During the debate, Buchanan repeatedly referenced comments by Vice President Joe Biden during a visit last week to a Flint fire station.  The vice president talked about how Flint's layoffs of police officers resulted in a rise in violent crime.  

Walling blames the need for deep cuts in flint's budget on poor choices made by previous Flint city leaders, including Darryl Buchanan. 

Last night's debate was sponsored by the League of Women Voters and the Urban League.

user brother o'mara / Flickr

Snyder wrapping up in Asia, highlights mining in the U.P. as one business opportunity

Governor Rick Snyder is wrapping up his trip in Asia with a visit to Seoul, South Korea. Michigan Radio's Tracy Samilton reports the governor is expected to sign an agreement with the Governor of  Gyeonggi Province. The agreement states that Michigan and the province will work together to establish trade.

Of his visit to China, Snyder said he was surprised by the positive response he received from businesses. "Many of them are seriously looking at Michigan already as a good place to do business," Snyder said. He pointed to mining copper or other deposits in the U.P. as one business opportunity for Chinese companies.

Welfare recipients file class action lawsuit against state

Governor Rick Snyder signed legislation that places tighter limits on cash assistance benefits to the poor. It puts a four-year lifetime cap on cash assistance payments from the state.

For some, that cap starts tomorrow (October 1).

Some recipients facing the cap have filed a class action lawsuit. From the Detroit News:

The lawsuit, filed against Human Services Director Maura Corrigan, said immediate intervention is needed to prevent more than 25,000 parents and children from losing benefits. The welfare recipients from Saginaw, Genesee and Macomb counties asked a federal judge to issue a temporary restraining order and preliminary injunction, according to the complaint filed in U.S. District Court in Detroit.

Gov. Rick Snyder signed the legislation Sept. 6 and said the state would offer exemptions to those with disabilities that prevent them from working.

Cost of new cars higher as a result of price fixing? The U.S. Department of Justice's Antitrust Division announced that several Japanese executives have plead guilty in a price-fixing scheme:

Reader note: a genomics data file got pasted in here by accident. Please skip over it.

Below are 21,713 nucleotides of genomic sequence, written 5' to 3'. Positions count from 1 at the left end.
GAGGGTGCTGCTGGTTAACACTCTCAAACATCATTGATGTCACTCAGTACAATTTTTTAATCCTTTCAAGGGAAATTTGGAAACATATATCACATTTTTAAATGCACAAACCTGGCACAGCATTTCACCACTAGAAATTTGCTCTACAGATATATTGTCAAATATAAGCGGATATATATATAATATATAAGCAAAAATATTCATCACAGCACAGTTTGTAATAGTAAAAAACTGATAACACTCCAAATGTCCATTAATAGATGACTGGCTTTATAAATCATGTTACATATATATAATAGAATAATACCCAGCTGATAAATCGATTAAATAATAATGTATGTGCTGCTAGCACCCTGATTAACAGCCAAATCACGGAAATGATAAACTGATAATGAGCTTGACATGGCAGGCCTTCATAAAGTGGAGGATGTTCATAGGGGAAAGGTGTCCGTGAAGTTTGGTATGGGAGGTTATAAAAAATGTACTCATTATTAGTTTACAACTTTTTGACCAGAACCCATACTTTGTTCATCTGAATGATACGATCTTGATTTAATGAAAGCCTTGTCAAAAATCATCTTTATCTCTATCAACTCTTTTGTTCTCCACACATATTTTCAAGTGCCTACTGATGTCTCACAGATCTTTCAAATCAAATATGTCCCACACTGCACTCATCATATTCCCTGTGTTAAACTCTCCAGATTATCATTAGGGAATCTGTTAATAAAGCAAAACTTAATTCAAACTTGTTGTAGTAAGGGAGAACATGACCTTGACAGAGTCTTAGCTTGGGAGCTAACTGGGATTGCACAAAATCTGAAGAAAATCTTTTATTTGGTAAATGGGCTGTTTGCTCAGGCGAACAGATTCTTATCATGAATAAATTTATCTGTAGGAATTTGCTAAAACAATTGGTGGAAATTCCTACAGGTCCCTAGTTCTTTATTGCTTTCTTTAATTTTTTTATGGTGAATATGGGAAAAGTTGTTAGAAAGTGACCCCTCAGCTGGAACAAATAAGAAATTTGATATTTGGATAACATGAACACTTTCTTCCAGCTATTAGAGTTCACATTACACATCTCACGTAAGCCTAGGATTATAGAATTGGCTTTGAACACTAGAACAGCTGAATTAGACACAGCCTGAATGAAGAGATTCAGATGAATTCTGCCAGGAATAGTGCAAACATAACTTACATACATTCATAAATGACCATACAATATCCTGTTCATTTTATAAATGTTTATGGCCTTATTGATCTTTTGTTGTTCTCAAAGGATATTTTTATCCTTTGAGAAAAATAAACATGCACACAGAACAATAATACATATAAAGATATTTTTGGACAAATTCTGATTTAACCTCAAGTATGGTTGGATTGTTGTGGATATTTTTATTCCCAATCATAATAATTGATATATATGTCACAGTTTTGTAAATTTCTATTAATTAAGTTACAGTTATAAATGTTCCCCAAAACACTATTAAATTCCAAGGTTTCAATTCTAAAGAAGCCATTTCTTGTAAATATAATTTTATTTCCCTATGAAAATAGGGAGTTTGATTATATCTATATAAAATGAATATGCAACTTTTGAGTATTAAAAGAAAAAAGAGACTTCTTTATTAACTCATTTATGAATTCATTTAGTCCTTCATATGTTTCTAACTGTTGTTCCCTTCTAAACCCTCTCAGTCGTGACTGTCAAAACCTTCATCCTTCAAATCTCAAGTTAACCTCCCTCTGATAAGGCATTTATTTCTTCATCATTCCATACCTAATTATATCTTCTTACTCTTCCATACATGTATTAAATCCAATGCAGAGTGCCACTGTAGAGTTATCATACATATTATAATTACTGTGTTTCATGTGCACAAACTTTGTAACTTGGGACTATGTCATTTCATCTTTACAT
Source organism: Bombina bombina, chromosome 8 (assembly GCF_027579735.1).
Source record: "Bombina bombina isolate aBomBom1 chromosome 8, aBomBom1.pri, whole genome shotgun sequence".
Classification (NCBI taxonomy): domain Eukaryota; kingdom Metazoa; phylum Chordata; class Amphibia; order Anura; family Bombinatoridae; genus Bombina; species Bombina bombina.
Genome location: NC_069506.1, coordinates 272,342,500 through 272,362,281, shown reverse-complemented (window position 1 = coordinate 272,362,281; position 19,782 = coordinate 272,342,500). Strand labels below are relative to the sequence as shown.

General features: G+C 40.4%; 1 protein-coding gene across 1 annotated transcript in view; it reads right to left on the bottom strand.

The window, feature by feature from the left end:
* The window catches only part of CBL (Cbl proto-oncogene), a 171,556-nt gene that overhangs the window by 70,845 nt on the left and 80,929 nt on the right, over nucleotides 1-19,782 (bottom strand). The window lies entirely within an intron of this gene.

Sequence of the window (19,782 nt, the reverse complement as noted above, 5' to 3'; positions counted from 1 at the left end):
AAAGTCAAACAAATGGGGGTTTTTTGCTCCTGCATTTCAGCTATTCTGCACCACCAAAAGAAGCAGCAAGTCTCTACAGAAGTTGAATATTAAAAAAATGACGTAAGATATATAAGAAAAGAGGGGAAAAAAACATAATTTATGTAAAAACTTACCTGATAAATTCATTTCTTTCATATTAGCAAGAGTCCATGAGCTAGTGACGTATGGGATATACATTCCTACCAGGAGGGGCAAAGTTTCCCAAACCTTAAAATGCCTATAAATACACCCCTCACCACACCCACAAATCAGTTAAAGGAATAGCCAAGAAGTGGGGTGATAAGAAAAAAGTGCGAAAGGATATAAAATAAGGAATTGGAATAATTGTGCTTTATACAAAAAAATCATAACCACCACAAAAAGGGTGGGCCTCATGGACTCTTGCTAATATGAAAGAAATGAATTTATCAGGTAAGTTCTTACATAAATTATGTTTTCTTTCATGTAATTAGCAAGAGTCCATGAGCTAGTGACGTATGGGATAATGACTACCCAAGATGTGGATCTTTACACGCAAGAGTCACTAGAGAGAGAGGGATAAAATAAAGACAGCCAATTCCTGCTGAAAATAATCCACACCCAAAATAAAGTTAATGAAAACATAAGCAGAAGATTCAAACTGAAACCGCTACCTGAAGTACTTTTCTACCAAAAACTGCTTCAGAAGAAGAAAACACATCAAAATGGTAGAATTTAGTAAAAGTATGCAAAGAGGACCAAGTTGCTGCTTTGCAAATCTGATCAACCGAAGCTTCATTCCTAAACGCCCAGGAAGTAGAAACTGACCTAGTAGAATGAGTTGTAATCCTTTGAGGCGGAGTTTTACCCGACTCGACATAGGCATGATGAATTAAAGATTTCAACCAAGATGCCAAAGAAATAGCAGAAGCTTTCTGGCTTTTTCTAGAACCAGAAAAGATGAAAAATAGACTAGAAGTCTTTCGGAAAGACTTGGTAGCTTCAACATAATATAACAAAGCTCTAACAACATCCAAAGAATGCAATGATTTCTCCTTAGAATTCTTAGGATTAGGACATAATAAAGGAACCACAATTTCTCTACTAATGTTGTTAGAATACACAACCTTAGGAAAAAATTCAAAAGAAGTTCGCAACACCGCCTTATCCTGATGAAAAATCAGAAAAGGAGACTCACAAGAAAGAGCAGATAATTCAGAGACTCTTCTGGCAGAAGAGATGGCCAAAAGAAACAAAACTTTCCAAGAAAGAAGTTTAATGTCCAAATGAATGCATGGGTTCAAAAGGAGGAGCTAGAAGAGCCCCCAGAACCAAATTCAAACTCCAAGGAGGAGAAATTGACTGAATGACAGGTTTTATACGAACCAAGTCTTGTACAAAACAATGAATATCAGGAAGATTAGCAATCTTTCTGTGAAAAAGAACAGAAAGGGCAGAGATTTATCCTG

Furukawa Electric Co. Ltd., a supplier of automotive wire harnesses and related products, headquartered in Tokyo, has agreed to plead guilty and to pay a $200 million fine for its role in a criminal price-fixing and bid-rigging conspiracy involving the sale of parts to automobile manufacturers...  Three executives, who are Japanese nationals, have also agreed to plead guilty and to serve prison time in the United States ranging from a year and a day to 18 months. 

DOJ officials say these are the first charges "as a result of its ongoing international cartel investigation of price fixing and bid rigging in the auto parts industry."

Dave Matos / Flickr

The U.S. Department of Justice announced that a federal grand jury in Detroit has indicted three former executives from a Whirlpool Corporation subsidiary, a Panasonic Corporation, and a Tecumseh Products Company subsidiary for conspiring to fix prices on refrigerant compressors.

The compressors are used in refrigerators and freezers.

From the DOJ's press release:

The indictment, returned today in U.S. District Court in Detroit, charges Ernesto Heinzelmann, former president and chief executive officer of Empresa Brasileira de Compressores S.A. (Embraco), a division of Whirlpool S.A.; Gerson Veríssimo, former president of Tecumseh do Brasil Ltda., a subsidiary of Tecumseh Products Company; and Naoki Adachi, general manager of global sales & SE group, refrigeration devices division at Panasonic Corporation, with conspiring to suppress and eliminate competition by coordinating price increases for refrigerant compressors to customers in the United States and elsewhere.

Sharis A. Pozen, Acting Assistant Attorney General from the DOJ's Antitrust Division said:

“Cracking down on international price fixing cartels has been and will continue to be among the most significant priorities for the Antitrust Division. Our investigation into the refrigerant compressors industry has already resulted in two companies – Panasonic and Embraco North America – pleading guilty and paying a total of $140.9 million in criminal fines. Our investigation is continuing.”

The three are being charged for price fixing under the Sherman Act. The maximum penalty they each face is 10 years in prison and a $1 million fine.